State education policymakers proposed Monday to boost school spending by $2 billion, for a total budget of $29.9 billion next year, for districts across New York.
While the state Board of Regents’ proposal — which still needs a final vote of approval on Tuesday — may seem like a big ask, it is $100 million less than what was requested last year. Either way, their request is typically a longshot. After last year’s $2.1 billion funding increase request, Gov. Andrew Cuomo proposed about half of that amount. In the end, dollars increased by $1 billion, which was nearly the same increase as the prior year.
“I do think that our role is to advance what we believe will support our schools and our districts and our communities,” Chancellor Betty Rosa said. “I think the governor’s staff needs to take a look at the entire statewide budget and be as creative and as thoughtful with the issue of equity, excellence, and the fact of investment.”
The Regents called for earmarking $1.88 billion of their proposed funding boost for Foundation Aid, the state formula that sends extra state dollars to high-needs districts, such as New York City. The formula was established a dozen years ago, but following the recession, it has almost never been funded to the level that was originally intended — a long contention of education policymakers, advocates, and school leaders. The board’s ask for Foundation Aid represents $300 million more than what they asked for last year, reflecting an even more aggressive desire for that money.
Last year, New York City received $11.4 billion in state aid, which represented about a third of its total funding. Roughly $8 billion of that went to Foundation Aid. (It also receives city and federal dollars.)
Foundation Aid has increased under Cuomo’s administration, but not to the level policymakers have asked for. On Monday, budget officials said the state has made “lots of progress” for high-needs districts — nearly $4 billion since 2008. Still, when adjusted for inflation, districts are owed $4.7 billion, state education officials said. New York City, the nation’s largest district, projects it is owed $1.1 billion of that money.
Cuomo has dismissed the calls to aggressively boost Foundation Aid, calling it a “ghost of the past” — earning him the nickname of “Ebenezer Scrooge” last December. But the calls to increase Foundation Aid continue growing, as state lawmakers are convening groups across the state to rethink the 12-year-old formula that looks at, among other things, how student poverty is weighed.
New York City advocates and school leaders have pushed back against changing the formula, saying that the formula must be fully funded before the state decides how to alter it. Last month, The Educational Conference Board, a coalition of statewide organizations that includes the state teachers union, suggested a spending increase of $2.1 billion. The state teachers union, and the Alliance for Quality Education, the advocacy arm of the group that sued the state to create Foundation Aid, also have called for more funding and applauded the Regents’ proposal.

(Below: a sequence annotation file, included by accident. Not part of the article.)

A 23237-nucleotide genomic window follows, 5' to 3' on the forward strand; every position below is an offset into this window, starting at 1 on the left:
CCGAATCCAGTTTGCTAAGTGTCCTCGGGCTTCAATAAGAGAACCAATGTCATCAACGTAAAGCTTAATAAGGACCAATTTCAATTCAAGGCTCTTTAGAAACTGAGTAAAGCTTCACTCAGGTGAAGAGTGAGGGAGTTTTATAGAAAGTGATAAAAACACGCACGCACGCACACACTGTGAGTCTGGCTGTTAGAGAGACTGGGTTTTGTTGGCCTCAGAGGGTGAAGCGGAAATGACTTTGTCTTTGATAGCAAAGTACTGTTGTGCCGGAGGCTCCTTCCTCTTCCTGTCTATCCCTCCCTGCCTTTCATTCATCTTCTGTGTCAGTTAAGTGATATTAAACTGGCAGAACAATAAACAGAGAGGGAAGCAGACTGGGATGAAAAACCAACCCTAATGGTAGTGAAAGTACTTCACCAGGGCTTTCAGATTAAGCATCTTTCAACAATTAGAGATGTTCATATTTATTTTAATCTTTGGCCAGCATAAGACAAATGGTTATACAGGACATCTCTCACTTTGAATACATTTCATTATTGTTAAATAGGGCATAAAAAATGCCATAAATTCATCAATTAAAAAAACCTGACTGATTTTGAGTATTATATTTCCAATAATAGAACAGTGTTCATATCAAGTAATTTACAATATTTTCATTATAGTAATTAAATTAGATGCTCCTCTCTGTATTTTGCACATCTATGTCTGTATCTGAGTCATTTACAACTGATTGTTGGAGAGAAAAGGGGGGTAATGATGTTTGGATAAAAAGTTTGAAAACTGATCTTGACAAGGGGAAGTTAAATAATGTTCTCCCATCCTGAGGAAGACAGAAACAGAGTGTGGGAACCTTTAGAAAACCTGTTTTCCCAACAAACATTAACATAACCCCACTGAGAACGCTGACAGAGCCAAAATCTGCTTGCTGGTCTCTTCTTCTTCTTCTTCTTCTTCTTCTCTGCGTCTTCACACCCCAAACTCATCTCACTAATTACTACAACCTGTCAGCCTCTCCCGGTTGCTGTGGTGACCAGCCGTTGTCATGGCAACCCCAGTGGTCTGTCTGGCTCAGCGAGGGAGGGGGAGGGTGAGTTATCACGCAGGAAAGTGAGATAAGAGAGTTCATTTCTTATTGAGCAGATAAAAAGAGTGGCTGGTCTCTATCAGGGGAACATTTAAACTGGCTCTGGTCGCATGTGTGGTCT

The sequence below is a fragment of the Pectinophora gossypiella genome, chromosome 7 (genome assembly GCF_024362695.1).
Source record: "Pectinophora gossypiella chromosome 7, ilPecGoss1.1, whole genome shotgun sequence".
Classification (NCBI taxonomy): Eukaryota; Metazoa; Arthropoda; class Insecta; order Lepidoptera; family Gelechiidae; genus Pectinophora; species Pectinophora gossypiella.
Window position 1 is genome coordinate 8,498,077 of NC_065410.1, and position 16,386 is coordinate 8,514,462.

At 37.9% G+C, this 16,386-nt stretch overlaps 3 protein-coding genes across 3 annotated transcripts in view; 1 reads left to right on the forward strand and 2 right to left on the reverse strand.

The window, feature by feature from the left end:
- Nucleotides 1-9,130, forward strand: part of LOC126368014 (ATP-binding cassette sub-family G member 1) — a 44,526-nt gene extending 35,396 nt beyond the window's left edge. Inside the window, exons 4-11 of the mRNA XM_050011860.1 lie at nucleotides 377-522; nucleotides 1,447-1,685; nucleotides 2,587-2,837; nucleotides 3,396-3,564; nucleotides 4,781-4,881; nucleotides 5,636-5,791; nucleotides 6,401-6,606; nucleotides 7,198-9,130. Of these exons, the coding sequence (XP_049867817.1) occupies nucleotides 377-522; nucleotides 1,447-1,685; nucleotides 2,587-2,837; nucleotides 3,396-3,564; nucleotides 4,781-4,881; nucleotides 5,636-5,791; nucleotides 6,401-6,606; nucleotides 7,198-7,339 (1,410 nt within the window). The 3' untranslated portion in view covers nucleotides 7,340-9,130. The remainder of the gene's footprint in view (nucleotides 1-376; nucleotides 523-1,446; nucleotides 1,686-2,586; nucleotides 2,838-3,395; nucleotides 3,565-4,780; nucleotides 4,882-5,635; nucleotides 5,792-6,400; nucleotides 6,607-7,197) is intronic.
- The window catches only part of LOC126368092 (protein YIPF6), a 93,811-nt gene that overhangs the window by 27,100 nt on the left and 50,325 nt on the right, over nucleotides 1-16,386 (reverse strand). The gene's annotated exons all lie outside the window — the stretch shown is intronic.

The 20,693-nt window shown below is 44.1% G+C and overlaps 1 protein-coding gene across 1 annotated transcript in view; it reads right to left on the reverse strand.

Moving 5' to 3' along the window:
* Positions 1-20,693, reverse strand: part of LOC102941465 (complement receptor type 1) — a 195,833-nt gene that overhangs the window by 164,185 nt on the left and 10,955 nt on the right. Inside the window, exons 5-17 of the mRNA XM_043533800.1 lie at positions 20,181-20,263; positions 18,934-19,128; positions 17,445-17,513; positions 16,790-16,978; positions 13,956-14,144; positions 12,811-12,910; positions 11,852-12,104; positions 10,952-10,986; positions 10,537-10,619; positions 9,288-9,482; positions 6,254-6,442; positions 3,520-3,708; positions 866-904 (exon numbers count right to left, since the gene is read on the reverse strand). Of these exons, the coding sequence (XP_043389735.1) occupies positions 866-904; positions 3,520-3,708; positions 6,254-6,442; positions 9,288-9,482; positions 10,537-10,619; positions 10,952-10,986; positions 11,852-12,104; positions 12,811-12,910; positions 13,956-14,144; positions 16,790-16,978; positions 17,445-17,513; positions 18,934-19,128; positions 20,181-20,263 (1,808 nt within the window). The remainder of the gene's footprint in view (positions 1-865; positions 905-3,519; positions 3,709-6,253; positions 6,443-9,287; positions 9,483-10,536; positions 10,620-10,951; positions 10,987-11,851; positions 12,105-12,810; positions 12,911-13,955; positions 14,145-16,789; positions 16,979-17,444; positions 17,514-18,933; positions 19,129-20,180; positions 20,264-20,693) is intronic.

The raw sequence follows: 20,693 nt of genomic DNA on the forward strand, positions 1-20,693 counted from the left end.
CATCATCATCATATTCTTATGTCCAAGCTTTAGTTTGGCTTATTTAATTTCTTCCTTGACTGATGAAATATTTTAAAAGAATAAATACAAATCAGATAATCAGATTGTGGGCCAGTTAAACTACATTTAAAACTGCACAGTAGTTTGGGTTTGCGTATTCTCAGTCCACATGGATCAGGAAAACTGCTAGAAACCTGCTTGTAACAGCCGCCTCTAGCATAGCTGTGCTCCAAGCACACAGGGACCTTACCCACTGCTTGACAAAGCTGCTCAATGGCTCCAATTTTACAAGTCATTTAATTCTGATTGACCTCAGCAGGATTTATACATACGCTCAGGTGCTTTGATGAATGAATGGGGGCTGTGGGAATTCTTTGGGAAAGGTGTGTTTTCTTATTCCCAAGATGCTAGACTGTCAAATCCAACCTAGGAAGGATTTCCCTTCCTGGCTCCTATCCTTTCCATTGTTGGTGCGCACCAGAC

“We urge the Governor to propose a budget that follows in the footsteps of the Board of Regents, and finally fulfill the commitment that New York State made to our students over a decade ago to fully fund public schools,” Jasmine Gripper, Alliance for Quality Education’s executive director, said in a statement. “To date, his refusal to support full and fair funding has left many students, especially black and brown students, deprived of educational opportunities that recognize their full worth.”
Amid the Regents’ calls for raising Foundation Aid spending, they are asking to spend $328 million less than they proposed last year on direct reimbursements to districts for things like transportation and building-related aid. Next year’s total for such reimbursements — calculated based on the most recent claims from districts — should be $82 million, the proposal says. The board is also proposing to spend another $26 million on expanding pre-K throughout the state, similar to their request last year.
The Regents laid out other legislative requests including spending additional $8.1 million to improve early learning programs — mostly focused on better preparing teachers — and $15 million for school districts to “enhance” their curriculum and teaching supports for students learning English as a new language.
Even before the board discussed their budget priorities, the stage was set for next year’s budget battle.
The state is expecting a $6-$8 billion budget shortfall over the next three years, largely due to growing costs over Medicaid reimbursements for a third of New York residents. This would be the largest deficit since 2010, according to a report from the Rochester Democrat & Chronicle based on budget projections released last month. Such increases will likely affect other state spending priorities, including school aid, which represents among the largest portions of the state budget.
Regent Kathleen Cashin, who represents Brooklyn, asked department budget officials if they knew how the state was planning to fill the financial gap. They collectively shrugged, signaling that it’s not clear. Chancellor Betty Rosa said the Regents will see probably see a lot of “back and forth” among lawmakers on a clear solution.
“I think we’ll have to wait and see when we return in January and see how that plays out,” said Brian Cechnicki, director of education finance for the state education department.